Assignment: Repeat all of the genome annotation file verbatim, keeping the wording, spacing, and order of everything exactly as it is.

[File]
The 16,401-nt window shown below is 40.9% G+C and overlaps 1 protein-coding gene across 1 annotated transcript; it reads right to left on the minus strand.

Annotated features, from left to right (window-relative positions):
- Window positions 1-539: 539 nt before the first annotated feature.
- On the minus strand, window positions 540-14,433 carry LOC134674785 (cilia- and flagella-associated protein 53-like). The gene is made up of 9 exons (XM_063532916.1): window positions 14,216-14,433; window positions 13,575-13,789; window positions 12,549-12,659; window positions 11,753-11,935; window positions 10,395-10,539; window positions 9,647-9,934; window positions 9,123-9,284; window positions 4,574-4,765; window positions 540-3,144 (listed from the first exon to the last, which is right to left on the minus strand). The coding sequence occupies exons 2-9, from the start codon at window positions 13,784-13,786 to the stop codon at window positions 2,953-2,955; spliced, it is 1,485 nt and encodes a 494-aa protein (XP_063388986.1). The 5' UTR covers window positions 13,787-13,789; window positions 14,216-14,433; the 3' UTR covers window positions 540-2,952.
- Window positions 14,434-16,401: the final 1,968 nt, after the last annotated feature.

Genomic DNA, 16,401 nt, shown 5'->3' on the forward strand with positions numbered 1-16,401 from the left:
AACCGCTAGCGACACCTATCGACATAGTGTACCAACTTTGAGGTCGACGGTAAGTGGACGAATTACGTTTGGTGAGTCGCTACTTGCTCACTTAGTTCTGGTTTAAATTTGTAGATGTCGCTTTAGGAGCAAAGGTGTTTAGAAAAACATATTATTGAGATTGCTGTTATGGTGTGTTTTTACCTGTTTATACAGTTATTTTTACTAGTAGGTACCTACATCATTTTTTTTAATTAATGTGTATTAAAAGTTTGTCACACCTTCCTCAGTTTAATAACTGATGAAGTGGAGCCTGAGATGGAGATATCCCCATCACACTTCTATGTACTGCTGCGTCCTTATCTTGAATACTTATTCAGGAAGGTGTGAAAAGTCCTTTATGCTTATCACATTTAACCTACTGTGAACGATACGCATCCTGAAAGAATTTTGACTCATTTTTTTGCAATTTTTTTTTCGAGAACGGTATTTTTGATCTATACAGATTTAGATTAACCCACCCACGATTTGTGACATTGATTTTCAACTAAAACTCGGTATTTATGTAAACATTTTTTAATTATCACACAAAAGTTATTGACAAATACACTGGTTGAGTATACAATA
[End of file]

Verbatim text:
The 16,401-nt window shown below is 40.9% G+C and overlaps 1 protein-coding gene across 1 annotated transcript; it reads right to left on the minus strand.

Annotated features, from left to right (window-relative positions):
- Window positions 1-539: 539 nt before the first annotated feature.
- On the minus strand, window positions 540-14,433 carry LOC134674785 (cilia- and flagella-associated protein 53-like). The gene is made up of 9 exons (XM_063532916.1): window positions 14,216-14,433; window positions 13,575-13,789; window positions 12,549-12,659; window positions 11,753-11,935; window positions 10,395-10,539; window positions 9,647-9,934; window positions 9,123-9,284; window positions 4,574-4,765; window positions 540-3,144 (listed from the first exon to the last, which is right to left on the minus strand). The coding sequence occupies exons 2-9, from the start codon at window positions 13,784-13,786 to the stop codon at window positions 2,953-2,955; spliced, it is 1,485 nt and encodes a 494-aa protein (XP_063388986.1). The 5' UTR covers window positions 13,787-13,789; window positions 14,216-14,433; the 3' UTR covers window positions 540-2,952.
- Window positions 14,434-16,401: the final 1,968 nt, after the last annotated feature.

Genomic DNA, 16,401 nt, shown 5'->3' on the forward strand with positions numbered 1-16,401 from the left:
AACCGCTAGCGACACCTATCGACATAGTGTACCAACTTTGAGGTCGACGGTAAGTGGACGAATTACGTTTGGTGAGTCGCTACTTGCTCACTTAGTTCTGGTTTAAATTTGTAGATGTCGCTTTAGGAGCAAAGGTGTTTAGAAAAACATATTATTGAGATTGCTGTTATGGTGTGTTTTTACCTGTTTATACAGTTATTTTTACTAGTAGGTACCTACATCATTTTTTTTAATTAATGTGTATTAAAAGTTTGTCACACCTTCCTCAGTTTAATAACTGATGAAGTGGAGCCTGAGATGGAGATATCCCCATCACACTTCTATGTACTGCTGCGTCCTTATCTTGAATACTTATTCAGGAAGGTGTGAAAAGTCCTTTATGCTTATCACATTTAACCTACTGTGAACGATACGCATCCTGAAAGAATTTTGACTCATTTTTTTGCAATTTTTTTTTCGAGAACGGTATTTTTGATCTATACAGATTTAGATTAACCCACCCACGATTTGTGACATTGATTTTCAACTAAAACTCGGTATTTATGTAAACATTTTTTAATTATCACACAAAAGTTATTGACAAATACACTGGTTGAGTATACAATA